Previously, technology was a main driver of innovation in companies. But with increasing globalisation and technological advances, future innovation in companies will also be driven by other factors, and design will become a key competitive parameter for many companies, says Eskild Hansen, who is a member of the board for the Danish Design Council and head of Cisco Consumer Products’ European Design Center. Both he and Associate Professor Jørgen Rasmussen, head of the Department of Design at the Aarhus School of Architecture, see designers playing a key role in interpreting user responses and input in co-creation processes, where companies create value together with the users.
By Irene Houstrup
Eskild Hansen, who is a member of the board for the Danish Design Council and head of Cisco Consumer Products’ European Design Center, has no doubt that design will come to play a major role in innovation in many companies. At Cisco, a global manufacturer of network solutions and consumer electronics, design has a central position in the organisation.
“In consumer electronics, for example, which is one of Cisco’s business areas, technology is no longer the only competitive parameter; design also plays a major role. Ten years ago, electronics companies were competing on features, that is, what was going to be the next killer application, like the built-in camera and thermometer in mobile phones, etc. Today, we are competing more on the overall concept – target group, user friendliness, design and functions. Technology is still important, but other processes are also involved in driving innovation now, and in the future, design will come to play a larger role,” says Eskild Hansen.
|This router from Linksys by Cisco is an example of a product where the main emphasis is not on technical features, but where the development process unfolded in a close dialogue between technology and design. Unlike many other routers, this router does not have an external antenna. In addition to the beautiful industrial design the design team addressed the overall product experience from sale, installation, and design to the use of intuitive software to manage one’s entire home network in an easy and visual approach. Thus, the whole experience is designed with the consumer in mind. |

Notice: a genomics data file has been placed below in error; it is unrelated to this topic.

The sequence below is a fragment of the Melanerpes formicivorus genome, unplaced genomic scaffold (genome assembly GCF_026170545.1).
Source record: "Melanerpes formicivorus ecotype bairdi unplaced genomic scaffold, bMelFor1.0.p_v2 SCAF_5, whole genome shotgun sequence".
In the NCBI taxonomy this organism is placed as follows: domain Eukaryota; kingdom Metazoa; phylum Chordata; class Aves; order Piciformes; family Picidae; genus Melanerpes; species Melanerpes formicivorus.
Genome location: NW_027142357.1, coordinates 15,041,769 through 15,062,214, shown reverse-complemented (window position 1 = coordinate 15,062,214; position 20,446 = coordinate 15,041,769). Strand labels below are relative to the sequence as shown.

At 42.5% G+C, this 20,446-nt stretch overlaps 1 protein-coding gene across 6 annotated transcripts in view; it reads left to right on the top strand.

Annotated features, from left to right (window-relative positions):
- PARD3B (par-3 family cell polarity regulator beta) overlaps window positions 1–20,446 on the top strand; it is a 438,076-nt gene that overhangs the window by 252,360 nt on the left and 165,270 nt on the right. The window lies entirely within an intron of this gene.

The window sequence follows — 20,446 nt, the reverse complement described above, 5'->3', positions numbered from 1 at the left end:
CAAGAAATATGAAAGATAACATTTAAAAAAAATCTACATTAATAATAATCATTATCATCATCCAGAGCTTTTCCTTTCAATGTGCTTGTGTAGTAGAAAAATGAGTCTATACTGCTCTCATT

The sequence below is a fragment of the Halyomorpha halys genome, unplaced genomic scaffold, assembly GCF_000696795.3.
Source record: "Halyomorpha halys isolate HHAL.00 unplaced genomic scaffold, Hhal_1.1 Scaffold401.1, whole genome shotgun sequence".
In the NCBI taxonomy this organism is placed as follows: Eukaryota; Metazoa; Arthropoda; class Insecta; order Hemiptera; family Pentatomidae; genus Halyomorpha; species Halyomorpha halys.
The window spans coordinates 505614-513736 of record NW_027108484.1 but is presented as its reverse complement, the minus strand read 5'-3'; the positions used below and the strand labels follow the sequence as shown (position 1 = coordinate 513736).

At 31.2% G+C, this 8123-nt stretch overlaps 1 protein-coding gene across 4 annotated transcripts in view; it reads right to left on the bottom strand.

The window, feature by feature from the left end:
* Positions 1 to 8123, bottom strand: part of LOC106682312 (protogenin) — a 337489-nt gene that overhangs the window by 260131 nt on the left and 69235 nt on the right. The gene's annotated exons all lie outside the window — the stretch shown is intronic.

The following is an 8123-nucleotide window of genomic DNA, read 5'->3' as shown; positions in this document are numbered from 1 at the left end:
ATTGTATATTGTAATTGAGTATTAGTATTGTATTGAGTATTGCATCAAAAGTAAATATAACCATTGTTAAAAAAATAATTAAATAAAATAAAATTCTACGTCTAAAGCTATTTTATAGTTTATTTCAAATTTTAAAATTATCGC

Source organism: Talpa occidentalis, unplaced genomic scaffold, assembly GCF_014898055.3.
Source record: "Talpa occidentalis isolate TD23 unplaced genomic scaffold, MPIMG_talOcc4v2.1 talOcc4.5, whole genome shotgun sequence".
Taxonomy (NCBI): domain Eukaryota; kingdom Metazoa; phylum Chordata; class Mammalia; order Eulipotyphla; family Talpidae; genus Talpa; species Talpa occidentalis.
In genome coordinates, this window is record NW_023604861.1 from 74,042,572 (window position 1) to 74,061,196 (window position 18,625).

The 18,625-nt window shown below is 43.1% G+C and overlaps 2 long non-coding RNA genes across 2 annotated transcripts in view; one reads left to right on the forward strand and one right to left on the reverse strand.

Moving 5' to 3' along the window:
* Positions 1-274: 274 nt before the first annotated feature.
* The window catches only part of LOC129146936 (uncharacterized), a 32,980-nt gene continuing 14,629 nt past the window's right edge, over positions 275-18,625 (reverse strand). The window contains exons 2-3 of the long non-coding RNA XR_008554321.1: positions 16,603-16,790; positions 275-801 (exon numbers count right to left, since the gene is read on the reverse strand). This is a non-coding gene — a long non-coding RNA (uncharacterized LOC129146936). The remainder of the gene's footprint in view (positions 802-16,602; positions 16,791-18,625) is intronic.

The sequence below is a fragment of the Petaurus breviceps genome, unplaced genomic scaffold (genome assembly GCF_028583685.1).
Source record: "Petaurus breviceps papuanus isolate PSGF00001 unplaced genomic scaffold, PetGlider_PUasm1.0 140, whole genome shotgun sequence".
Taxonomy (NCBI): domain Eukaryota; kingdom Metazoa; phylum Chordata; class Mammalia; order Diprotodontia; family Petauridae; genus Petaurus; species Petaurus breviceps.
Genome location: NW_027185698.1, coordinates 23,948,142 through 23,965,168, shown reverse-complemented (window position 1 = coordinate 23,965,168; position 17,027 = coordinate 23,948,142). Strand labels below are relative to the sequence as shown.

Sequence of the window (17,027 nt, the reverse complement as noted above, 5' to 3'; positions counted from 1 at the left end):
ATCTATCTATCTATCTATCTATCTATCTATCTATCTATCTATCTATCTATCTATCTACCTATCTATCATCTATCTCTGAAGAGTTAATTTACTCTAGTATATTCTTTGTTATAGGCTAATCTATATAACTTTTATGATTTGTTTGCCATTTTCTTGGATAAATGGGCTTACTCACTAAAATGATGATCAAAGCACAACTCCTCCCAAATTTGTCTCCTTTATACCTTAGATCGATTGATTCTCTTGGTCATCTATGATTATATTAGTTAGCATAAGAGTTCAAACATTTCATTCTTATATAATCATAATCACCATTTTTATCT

He points to the international study New Nature of Innovation, which was carried out on behalf of the OECD by FORA, the Division for Research and Analysis of the Danish Enterprise and Construction Authority together with the Finnish Ministry of Employment and the Economy. The study identifies four new innovation drivers for companies, including co-creating value with customers and tapping knowledge from users. And in methods based on user interaction, for example in development processes, the role as an interpreter of consumer input is crucial, says Eskild Hansen.
“Design should be given a central position in the company, anchored on the strategic level, on par with other essential areas. It’s also important to provide the design area with resources and investments continuously in order to keep the area updated with knowledge”
“Designers have the professional insight and experience with synthesis thinking that make them skilled interpreters and thus key participants in co-creation processes. They have the ability to place consumers’ responses and input into a context and grasp the larger picture in the process. They are able to understand and communicate the users’ needs to the companies,” he says and adds, “Designers often work with tasks such as generating ideas, visualising data, developing concepts and establishing scenarios – all key elements in user-driven processes. Furthermore, designers often use interdisciplinary methods, since in development projects they often work with, say, engineers, researchers and sales and marketing specialists, and this interdisciplinary approach is essential in co-creation.”
With design as a new competitive parameter, companies are facing new demands, says Eskild Hansen.
“Design should be given a central position in the company, anchored on the strategic level, on par with other essential areas. It’s also important to provide the design area with resources and investments continuously in order to keep the area updated with knowledge,” he says.